It is a combination of how I move, how I breathe and my knowledge of each particular species’ intelligence and habits.
Okay, well a bit more of an explanation is probably in order. Movements that are likely to make a snake nervous are jerky, hesitant, fearful and sudden. Smooth, yet deliberate movement always is best. Think of the way a Tai Chi master moves, fluidly, steady, calm, without hesitation. This is good for the way snakes move, constantly moving your hands to support them as they move, never moving quickly toward their faces from straight on or from above, always from below or slightly to right or left.
Make sure that the snake feels supported and secure, falling frightens them and if you react harshly or rashly when a snake begins to drop, they can and will lash out in instinct.
Some snakes like Retics, Boas, Rat Snakes and Carpet pythons are naturally arboreal and are good at climbing and holding on. Where King snakes, Milk snakes, Drymarchons (indigos and cribos) and Bullsnakes are much more terrestrial and need more support when handling because being off of the ground is not their most common scene.
And also, when standing, I seldom stand still but sway slightly as I hold, especially larger snakes. I am not sure why this works but it has proved out to be very effective for me.
Breathing is important, more for self-control than anything else, but I try to breath as slowly as or more so than the snake. If you breathe when they breathe, it seems to settle them more quickly and they tend to grow quiet and calm at a much faster pace. Plus it makes you mindful of your own anxiety, fear and impatience, all of which the snake can sense.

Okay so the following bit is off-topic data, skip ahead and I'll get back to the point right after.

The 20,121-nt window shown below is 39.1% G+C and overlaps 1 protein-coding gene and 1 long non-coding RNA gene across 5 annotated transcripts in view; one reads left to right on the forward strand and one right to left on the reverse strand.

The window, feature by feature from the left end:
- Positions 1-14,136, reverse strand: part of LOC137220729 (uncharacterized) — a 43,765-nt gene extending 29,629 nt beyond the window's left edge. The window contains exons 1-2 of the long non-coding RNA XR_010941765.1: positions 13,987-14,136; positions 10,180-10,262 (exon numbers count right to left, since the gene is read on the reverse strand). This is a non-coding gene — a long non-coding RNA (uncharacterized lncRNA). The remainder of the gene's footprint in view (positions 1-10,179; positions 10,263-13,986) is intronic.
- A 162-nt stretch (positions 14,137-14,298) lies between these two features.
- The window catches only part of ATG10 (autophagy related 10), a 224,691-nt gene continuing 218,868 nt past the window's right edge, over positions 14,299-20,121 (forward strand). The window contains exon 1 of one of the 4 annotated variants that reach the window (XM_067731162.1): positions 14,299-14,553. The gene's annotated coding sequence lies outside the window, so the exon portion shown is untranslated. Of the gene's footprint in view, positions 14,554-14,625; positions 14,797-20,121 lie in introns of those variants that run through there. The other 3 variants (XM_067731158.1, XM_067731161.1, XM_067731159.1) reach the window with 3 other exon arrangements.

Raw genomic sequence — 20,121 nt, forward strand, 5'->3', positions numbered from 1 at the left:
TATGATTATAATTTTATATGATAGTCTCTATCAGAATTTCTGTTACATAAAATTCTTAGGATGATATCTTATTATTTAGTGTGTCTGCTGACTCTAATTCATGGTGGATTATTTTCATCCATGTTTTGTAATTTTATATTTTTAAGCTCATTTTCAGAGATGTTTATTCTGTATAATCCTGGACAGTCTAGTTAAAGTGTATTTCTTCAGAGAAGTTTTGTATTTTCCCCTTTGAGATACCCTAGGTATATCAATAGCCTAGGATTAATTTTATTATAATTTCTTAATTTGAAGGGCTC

Lastly, the most difficult one of the bunch, knowledge.
Books are wonderful. The internet is an amazing resource. Television has had some great educational programming, but the problem is, they are not immersive. If you want to learn about snakes, find snake people and ask them to show you how to interact with their animals. Then let the snakes teach you.
Snakes have been my gurus since I was in diapers.
You will learn, quickly if you are passionate that Bullsnakes are not Ball Pythons, and Ball Pythons and Burmese Pythons are night and day. You will discover that while your Corn Snake is super gentle taking the frozen mice out of your tongs, that you should not expect the same reaction from a hungry kingsnake.
You can spend the rest of your life exploring these things, like I have and will continue to do. Snakes are simply one of the most diverse, beautiful, complicated, fascinating and awe inspiring groups of creatures on this planet and I speak up for them, because I have seen too many of them suffering.
Get to know a snake, and maybe, like me, you will hear them whispering.
Take care of each other.